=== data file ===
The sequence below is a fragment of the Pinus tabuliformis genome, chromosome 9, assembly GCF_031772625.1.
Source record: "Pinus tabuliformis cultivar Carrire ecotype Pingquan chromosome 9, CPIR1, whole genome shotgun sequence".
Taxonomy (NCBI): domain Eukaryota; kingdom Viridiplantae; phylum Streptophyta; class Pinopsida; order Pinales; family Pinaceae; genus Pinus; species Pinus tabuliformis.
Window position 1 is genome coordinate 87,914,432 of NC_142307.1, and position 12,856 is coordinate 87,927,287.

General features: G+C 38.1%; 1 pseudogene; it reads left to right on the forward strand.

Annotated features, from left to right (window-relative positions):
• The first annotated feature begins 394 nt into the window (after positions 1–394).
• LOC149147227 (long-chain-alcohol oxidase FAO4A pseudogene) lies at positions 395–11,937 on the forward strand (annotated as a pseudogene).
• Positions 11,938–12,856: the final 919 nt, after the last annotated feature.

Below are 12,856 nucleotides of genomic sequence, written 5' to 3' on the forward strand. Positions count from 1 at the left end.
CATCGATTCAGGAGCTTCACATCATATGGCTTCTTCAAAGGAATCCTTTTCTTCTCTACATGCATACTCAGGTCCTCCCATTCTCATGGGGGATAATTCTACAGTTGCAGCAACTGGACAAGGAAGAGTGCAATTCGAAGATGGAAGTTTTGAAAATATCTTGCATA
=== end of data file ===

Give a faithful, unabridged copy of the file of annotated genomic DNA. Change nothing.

The sequence below is a fragment of the Pinus tabuliformis genome, chromosome 9, assembly GCF_031772625.1.
Source record: "Pinus tabuliformis cultivar Carrire ecotype Pingquan chromosome 9, CPIR1, whole genome shotgun sequence".
Taxonomy (NCBI): domain Eukaryota; kingdom Viridiplantae; phylum Streptophyta; class Pinopsida; order Pinales; family Pinaceae; genus Pinus; species Pinus tabuliformis.
Window position 1 is genome coordinate 87,914,432 of NC_142307.1, and position 12,856 is coordinate 87,927,287.

General features: G+C 38.1%; 1 pseudogene; it reads left to right on the forward strand.

Annotated features, from left to right (window-relative positions):
• The first annotated feature begins 394 nt into the window (after positions 1–394).
• LOC149147227 (long-chain-alcohol oxidase FAO4A pseudogene) lies at positions 395–11,937 on the forward strand (annotated as a pseudogene).
• Positions 11,938–12,856: the final 919 nt, after the last annotated feature.

Below are 12,856 nucleotides of genomic sequence, written 5' to 3' on the forward strand. Positions count from 1 at the left end.
CATCGATTCAGGAGCTTCACATCATATGGCTTCTTCAAAGGAATCCTTTTCTTCTCTACATGCATACTCAGGTCCTCCCATTCTCATGGGGGATAATTCTACAGTTGCAGCAACTGGACAAGGAAGAGTGCAATTCGAAGATGGAAGTTTTGAAAATATCTTGCATA